Most people would agree that plenty of harm has been done in the name of the Christian faith, or faith in general, for that matter. And while some call for the dissolution of religion all together, others believe that it is the marriage of faith to the power of a political empire that creates the real abomination of an otherwise peaceful and affirming faith. But while it is a worthwhile endeavor to seek to separate Christianity from its history of Christendom, casting knee-jerk judgments on sentiments or perspectives held by others only deepens the divide between two already deeply-entrenched camps. Yes, Jesus spoke truth, but he did it in love. And if we’re not coming yet from a place of love, it’s probably best not to speak at all.
I love Jesus but not religion/the Church.
Though this kind of began as an emergent Christian mantra, it’s actually begun to be embraced even by some evangelicals. But can we really cast such a broad net over the whole of organized religion and the entire history of the church? Has nothing good at all come from our two thousand years of history? Can we take nothing forward with us, despite our resistance to the established norms of institution? The whole, “I love this but hate that,” attitude reeks of modernist duality, which seems to work directly against what emergents claim to value. So be bold in critiquing the institutions of power in our midst, religion included, but don’t throw our entire collective history under the proverbial bus because the phrase trends well on Twitter.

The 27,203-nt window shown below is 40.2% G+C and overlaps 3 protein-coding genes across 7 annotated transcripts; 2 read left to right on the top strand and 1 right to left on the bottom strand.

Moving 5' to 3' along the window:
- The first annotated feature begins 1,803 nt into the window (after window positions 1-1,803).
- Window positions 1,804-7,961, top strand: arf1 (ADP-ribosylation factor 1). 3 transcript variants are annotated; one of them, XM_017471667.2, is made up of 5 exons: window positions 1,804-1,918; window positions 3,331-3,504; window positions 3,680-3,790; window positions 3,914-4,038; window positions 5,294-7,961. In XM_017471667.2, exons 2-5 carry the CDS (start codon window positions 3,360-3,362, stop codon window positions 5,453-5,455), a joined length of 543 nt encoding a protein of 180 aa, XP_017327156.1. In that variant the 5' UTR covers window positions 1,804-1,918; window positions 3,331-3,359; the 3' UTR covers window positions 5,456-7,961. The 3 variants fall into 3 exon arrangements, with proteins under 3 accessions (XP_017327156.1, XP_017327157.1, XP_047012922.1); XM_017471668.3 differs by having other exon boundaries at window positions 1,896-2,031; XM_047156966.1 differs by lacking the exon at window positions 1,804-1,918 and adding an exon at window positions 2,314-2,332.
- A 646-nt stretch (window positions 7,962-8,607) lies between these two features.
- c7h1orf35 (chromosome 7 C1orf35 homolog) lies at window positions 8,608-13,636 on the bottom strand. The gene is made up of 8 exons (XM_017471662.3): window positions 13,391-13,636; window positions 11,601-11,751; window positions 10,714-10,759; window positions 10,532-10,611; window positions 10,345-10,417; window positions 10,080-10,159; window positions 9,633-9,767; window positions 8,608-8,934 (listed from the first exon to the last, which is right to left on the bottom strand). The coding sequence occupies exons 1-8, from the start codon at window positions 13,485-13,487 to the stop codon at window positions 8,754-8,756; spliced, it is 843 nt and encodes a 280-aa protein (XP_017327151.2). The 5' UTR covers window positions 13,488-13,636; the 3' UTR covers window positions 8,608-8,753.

We don’t do traditional worship.
Emergents tend to define ourselves as much or more by what we’re not than by what we are. And like the cliché above, we have a bad habit (bordering on tradition?) of kicking everything that smacks of traditionalism to the curb. Yes, some traditions become false idols that should be challenged, if not completely toppled. But tradition also is part of how we continue to create and pass on our collective story. Plus, while many emergents reject the very idea of tradition, we’re already in the process of creating some new traditions of our own. I wonder how we’ll react when a future cohort of Christians calls us on our own dusty, rigid ways?
I don’t (insert activity here); I’m a Christian.
It’s fine that you choose to live differently because of your faith. In fact, one’s faith should inform much about their daily life. But by making public announcements about what you do and don’t do because of your religious beliefs, you’re not only implicitly casting judgment on those who think or act differently than you; you’re also exalting yourself, which I’m pretty sure is something Christians aren’t supposed to do. Yes, I know we can find a Biblical basis for “boasting in Christ,” but if what you’re doing makes you look like a self-righteous tool, you’re probably doing more harm than good.
Read article one in the series here: Ten Cliches Christians Should Never Use
Read article two in the series here: Ten More Cliches Christians Should Avoid
Read article three in the series here: Nine (Final) Christian Cliches to Avoid
Read article four in the series here: Ten Antidotes to Christian Cliches
Read article five in the series here: Five New Christian Cliches to Avoid
CC image by Tom Newby Photography on Flickr.